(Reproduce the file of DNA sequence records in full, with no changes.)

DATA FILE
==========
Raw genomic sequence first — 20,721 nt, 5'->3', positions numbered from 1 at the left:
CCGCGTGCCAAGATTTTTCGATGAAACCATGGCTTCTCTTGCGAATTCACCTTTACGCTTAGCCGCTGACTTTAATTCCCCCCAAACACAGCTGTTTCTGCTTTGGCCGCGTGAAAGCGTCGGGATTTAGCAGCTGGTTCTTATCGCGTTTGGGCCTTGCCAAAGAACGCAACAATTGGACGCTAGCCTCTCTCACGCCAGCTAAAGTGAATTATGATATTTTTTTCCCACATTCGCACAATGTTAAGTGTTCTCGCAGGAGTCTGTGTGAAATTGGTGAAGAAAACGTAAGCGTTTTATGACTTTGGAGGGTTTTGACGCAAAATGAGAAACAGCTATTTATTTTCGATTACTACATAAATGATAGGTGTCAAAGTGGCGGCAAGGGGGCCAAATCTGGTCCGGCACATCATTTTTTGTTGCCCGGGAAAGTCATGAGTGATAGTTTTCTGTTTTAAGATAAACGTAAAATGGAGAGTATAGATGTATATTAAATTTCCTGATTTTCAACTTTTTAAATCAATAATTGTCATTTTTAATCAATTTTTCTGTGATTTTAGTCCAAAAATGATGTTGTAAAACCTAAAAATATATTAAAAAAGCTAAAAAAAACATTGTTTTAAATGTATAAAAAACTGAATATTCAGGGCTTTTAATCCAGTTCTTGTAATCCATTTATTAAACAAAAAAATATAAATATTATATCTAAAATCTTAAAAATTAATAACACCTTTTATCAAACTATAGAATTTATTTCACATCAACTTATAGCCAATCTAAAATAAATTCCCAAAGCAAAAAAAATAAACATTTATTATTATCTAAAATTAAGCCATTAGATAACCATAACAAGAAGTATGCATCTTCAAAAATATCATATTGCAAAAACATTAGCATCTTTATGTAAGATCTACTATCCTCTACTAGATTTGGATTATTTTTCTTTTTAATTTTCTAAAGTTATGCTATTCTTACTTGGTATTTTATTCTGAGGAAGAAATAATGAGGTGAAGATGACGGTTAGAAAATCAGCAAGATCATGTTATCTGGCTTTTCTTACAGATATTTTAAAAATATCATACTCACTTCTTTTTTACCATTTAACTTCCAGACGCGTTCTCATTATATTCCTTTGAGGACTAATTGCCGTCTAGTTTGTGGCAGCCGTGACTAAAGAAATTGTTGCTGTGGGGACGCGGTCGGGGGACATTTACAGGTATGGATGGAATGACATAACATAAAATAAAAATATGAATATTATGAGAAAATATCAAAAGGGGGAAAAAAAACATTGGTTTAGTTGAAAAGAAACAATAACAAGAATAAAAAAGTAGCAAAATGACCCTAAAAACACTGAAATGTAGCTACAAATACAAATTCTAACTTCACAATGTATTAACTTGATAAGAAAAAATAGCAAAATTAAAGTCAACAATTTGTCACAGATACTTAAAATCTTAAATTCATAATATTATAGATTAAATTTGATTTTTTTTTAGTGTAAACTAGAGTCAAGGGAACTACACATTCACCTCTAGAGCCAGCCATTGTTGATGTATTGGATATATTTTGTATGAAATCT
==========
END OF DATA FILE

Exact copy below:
Raw genomic sequence first — 20,721 nt, 5'->3', positions numbered from 1 at the left:
CCGCGTGCCAAGATTTTTCGATGAAACCATGGCTTCTCTTGCGAATTCACCTTTACGCTTAGCCGCTGACTTTAATTCCCCCCAAACACAGCTGTTTCTGCTTTGGCCGCGTGAAAGCGTCGGGATTTAGCAGCTGGTTCTTATCGCGTTTGGGCCTTGCCAAAGAACGCAACAATTGGACGCTAGCCTCTCTCACGCCAGCTAAAGTGAATTATGATATTTTTTTCCCACATTCGCACAATGTTAAGTGTTCTCGCAGGAGTCTGTGTGAAATTGGTGAAGAAAACGTAAGCGTTTTATGACTTTGGAGGGTTTTGACGCAAAATGAGAAACAGCTATTTATTTTCGATTACTACATAAATGATAGGTGTCAAAGTGGCGGCAAGGGGGCCAAATCTGGTCCGGCACATCATTTTTTGTTGCCCGGGAAAGTCATGAGTGATAGTTTTCTGTTTTAAGATAAACGTAAAATGGAGAGTATAGATGTATATTAAATTTCCTGATTTTCAACTTTTTAAATCAATAATTGTCATTTTTAATCAATTTTTCTGTGATTTTAGTCCAAAAATGATGTTGTAAAACCTAAAAATATATTAAAAAAGCTAAAAAAAACATTGTTTTAAATGTATAAAAAACTGAATATTCAGGGCTTTTAATCCAGTTCTTGTAATCCATTTATTAAACAAAAAAATATAAATATTATATCTAAAATCTTAAAAATTAATAACACCTTTTATCAAACTATAGAATTTATTTCACATCAACTTATAGCCAATCTAAAATAAATTCCCAAAGCAAAAAAAATAAACATTTATTATTATCTAAAATTAAGCCATTAGATAACCATAACAAGAAGTATGCATCTTCAAAAATATCATATTGCAAAAACATTAGCATCTTTATGTAAGATCTACTATCCTCTACTAGATTTGGATTATTTTTCTTTTTAATTTTCTAAAGTTATGCTATTCTTACTTGGTATTTTATTCTGAGGAAGAAATAATGAGGTGAAGATGACGGTTAGAAAATCAGCAAGATCATGTTATCTGGCTTTTCTTACAGATATTTTAAAAATATCATACTCACTTCTTTTTTACCATTTAACTTCCAGACGCGTTCTCATTATATTCCTTTGAGGACTAATTGCCGTCTAGTTTGTGGCAGCCGTGACTAAAGAAATTGTTGCTGTGGGGACGCGGTCGGGGGACATTTACAGGTATGGATGGAATGACATAACATAAAATAAAAATATGAATATTATGAGAAAATATCAAAAGGGGGAAAAAAAACATTGGTTTAGTTGAAAAGAAACAATAACAAGAATAAAAAAGTAGCAAAATGACCCTAAAAACACTGAAATGTAGCTACAAATACAAATTCTAACTTCACAATGTATTAACTTGATAAGAAAAAATAGCAAAATTAAAGTCAACAATTTGTCACAGATACTTAAAATCTTAAATTCATAATATTATAGATTAAATTTGATTTTTTTTTAGTGTAAACTAGAGTCAAGGGAACTACACATTCACCTCTAGAGCCAGCCATTGTTGATGTATTGGATATATTTTGTATGAAATCT